In the last several decades, literary and cultural scholars have offered diverse analyses of Stoker’s novel and the character of Count Dracula. C.F. Bentley reads Dracula as an embodiment of the Freudian id.[42] Carol A. Senf reads the novel as a response to the New Woman archetype,[43] while Christopher Craft sees Dracula as embodying latent homosexuality and sees the text as an example of a ‘characteristic, if hyperbolic instance of Victorian anxiety over the potential fluidity of gender roles’.[44] Stephen D. Arata interprets the events of the novel as anxiety over colonialism and racial mixing,[45] and Talia Schaffer construes the novel as an indictment of Oscar Wilde.[46] Franco Moretti reads Dracula as a figure of monopoly capitalism,[47] though Hollis Robbins suggests that Dracula’s inability to participate in social conventions and to forge business partnerships undermines his power.[48][49] Richard Noll reads Dracula within the context of 19th century alienism (psychiatry) and asylum medicine.[50] D. Bruno Starrs understands the novel to be a pro-Catholic pamphlet promoting proselytization.[51] Dracula is one of Five Books most recommended books with literary scholars, science writers and novelists citing it as a influential text for topics such as sex in Victorian Literature[52], best horror books[53] and criminology[54].

Considered simply as a vampire story, it’s not bad, though the plot occasionally requires that the characters act like idiots.

Other fiction re-read include The King of Elfland’s Daughter and The Time Machine, both good despite their authors’ quirks.

Little Muddy

The Little Arkansas River, which runs north, west and south of me, is as high as I’ve ever seen it. The next round of storms should be here in about an hour.

The magenta flowers in the foreground are Callirhoe involucrata.

Update: Although my area has been continually under a flood warning for about three weeks now, neither the waters nor the recent tornadoes have affected my neighborhood.

One place that got soaked much worse is Winfield, about 40 miles southeast of Wichita. Here’s a video of areas affected by the overflowing Walnut River last week. The fairgrounds are where the Walnut Valley Festival is held every September. The spot where I pitched my tent back in my camping days is under more than ten feet of water here.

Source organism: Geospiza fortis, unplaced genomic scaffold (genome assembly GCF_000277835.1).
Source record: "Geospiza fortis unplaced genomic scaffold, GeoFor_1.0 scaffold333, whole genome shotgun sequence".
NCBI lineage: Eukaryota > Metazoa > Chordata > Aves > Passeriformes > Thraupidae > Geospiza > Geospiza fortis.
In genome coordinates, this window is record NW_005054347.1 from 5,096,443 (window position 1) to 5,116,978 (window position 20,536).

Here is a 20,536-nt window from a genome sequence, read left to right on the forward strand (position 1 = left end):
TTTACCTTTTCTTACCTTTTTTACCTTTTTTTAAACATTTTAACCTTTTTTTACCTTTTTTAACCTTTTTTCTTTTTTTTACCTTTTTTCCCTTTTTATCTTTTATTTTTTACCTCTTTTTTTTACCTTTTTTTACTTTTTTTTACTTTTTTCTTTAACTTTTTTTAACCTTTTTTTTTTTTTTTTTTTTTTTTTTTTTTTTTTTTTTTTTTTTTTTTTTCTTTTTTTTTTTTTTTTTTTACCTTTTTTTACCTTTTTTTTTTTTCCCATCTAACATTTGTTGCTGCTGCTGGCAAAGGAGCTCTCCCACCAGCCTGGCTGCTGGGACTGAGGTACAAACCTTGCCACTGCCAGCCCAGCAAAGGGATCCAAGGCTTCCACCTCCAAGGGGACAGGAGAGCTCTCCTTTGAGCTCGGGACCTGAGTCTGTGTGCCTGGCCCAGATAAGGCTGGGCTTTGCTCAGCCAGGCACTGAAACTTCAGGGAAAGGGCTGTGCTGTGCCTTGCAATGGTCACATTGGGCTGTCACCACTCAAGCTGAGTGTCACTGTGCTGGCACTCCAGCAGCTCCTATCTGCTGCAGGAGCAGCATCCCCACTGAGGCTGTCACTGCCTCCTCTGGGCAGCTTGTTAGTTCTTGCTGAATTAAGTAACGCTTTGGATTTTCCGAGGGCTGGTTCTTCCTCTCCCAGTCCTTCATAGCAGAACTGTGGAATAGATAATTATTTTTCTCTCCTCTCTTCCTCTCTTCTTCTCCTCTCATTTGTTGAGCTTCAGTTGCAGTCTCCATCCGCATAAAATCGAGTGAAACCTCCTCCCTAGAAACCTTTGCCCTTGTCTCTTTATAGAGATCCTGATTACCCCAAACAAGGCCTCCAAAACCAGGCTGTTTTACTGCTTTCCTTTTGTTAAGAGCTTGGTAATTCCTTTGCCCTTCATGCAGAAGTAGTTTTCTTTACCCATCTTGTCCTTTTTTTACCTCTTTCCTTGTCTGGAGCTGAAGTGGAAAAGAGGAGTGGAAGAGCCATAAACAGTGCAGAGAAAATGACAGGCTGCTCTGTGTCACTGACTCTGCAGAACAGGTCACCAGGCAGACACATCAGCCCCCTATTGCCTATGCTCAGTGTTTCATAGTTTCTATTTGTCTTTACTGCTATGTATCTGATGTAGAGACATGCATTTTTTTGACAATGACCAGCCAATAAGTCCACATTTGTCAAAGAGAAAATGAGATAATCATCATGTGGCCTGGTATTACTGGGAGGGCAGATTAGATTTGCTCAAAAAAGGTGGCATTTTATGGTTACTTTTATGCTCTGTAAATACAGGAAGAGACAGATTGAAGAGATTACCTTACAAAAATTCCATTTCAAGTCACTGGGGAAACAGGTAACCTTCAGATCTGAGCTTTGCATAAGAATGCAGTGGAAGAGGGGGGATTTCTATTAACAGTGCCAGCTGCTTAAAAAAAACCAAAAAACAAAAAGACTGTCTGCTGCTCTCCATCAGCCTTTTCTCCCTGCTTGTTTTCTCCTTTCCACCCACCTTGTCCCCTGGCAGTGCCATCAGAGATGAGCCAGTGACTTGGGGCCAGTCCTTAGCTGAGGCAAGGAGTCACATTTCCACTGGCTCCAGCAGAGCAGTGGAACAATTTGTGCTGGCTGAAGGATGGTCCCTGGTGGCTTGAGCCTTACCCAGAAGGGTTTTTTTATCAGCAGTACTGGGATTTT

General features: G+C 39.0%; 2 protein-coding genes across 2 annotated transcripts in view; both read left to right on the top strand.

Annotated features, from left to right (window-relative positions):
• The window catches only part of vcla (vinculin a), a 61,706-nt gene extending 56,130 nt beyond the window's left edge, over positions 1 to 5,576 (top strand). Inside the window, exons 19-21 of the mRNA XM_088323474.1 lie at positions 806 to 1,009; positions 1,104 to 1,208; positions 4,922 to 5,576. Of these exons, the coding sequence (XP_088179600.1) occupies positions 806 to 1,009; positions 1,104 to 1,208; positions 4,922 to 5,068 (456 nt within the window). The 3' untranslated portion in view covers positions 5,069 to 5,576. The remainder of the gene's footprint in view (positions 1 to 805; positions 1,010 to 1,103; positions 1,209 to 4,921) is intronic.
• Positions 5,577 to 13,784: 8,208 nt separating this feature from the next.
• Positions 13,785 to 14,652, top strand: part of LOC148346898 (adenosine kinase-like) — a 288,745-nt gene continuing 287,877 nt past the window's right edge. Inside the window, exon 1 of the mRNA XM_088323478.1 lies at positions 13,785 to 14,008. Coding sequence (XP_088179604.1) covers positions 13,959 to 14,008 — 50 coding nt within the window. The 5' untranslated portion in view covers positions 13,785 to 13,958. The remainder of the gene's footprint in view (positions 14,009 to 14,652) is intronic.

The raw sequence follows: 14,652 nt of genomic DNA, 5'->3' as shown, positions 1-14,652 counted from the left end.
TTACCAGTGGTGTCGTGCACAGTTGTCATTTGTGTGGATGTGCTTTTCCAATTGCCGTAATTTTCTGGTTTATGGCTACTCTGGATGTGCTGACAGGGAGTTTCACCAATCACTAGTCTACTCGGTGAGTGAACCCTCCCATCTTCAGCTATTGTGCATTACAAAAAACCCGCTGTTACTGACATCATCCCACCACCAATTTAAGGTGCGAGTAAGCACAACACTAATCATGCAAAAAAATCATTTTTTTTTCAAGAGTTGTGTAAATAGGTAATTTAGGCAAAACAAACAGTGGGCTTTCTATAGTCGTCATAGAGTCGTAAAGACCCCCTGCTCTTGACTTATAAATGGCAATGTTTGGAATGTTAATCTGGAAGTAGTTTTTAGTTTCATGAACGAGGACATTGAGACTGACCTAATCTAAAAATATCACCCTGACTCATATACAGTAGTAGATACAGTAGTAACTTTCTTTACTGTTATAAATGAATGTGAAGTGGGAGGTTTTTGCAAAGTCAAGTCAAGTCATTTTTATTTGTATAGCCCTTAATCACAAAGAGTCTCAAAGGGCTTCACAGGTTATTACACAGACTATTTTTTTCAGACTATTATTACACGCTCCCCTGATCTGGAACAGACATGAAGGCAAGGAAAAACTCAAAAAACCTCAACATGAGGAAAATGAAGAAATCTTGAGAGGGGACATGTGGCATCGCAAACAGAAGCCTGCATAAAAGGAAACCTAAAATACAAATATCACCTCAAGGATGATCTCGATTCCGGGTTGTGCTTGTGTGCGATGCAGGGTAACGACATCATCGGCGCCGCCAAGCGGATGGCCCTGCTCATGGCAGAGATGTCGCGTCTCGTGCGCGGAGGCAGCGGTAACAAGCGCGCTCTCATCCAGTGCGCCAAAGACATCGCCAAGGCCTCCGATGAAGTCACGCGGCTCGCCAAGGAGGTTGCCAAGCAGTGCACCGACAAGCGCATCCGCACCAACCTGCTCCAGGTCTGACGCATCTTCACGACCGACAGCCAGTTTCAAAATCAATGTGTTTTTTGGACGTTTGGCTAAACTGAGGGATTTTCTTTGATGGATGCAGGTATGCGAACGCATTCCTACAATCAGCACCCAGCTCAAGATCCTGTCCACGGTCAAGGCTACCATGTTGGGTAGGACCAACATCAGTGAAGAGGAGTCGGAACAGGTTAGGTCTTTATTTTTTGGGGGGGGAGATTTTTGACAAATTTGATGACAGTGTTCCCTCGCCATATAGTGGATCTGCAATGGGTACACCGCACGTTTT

29 years ago

Evening classes at Wichita State University were abruptly cancelled Tuesday evening, March 13, 1990, because of a tornado warning. There was no obvious threatening weather visible from the campus, so the Fortran instructor and I chatted for a while in the student union basement. Back in Michigan where he came from, he told me, they had real monster tornadoes, not the tame little wimpy ones that frolic on the prairie.

Yeah, right.

In the lair of the mouse

Strelitzia reginae: a novelty in Kansas, ubiquitous in Anaheim

I spent most of the week before Christmas in California visiting family and seeing Disneyland. It was an excessively memorable experience, thanks to the blunders of United Airlines,1 the astonishing traffic in Los Angeles,2 Tracfone’s buggy website, and the 10,000 oblivious people wandering around Disneyland. It was worth it to see my sister and her family, but I’m not eager to repeat the experience.

Token Disneyland panorama. Right-click and open in a new window to see at full size.

If I had been ten years old, Disneyland would have been terrific. However, I’m several times older than that now, and roller coasters are less exciting, particularly when you have to make an appointment to ride or wait an hour and a half in line. I was more interested in the plants there, some of which are greenhouse exotics in Kansas but ordinary bedding plants in the subtropical climate of the southern California coast. These are mostly what I took pictures of.

Continue reading “In the lair of the mouse”

Winfield, at last

At the Beautiful Music booth

I thought I’d grabbed just a few snapshots at this year’s Walnut Valley Festival two weeks ago, but when I got home I discovered I had over a thousand frames. I finally sorted through them all. Here are a couple; there are more here and here.

Contra dancing

The fiddler in the contra dance band Friday evening was Roger Netherton, whom I’ve mentioned here many times. His first CD is finally available. If you like old-time fiddle or just enjoy good music, check it out.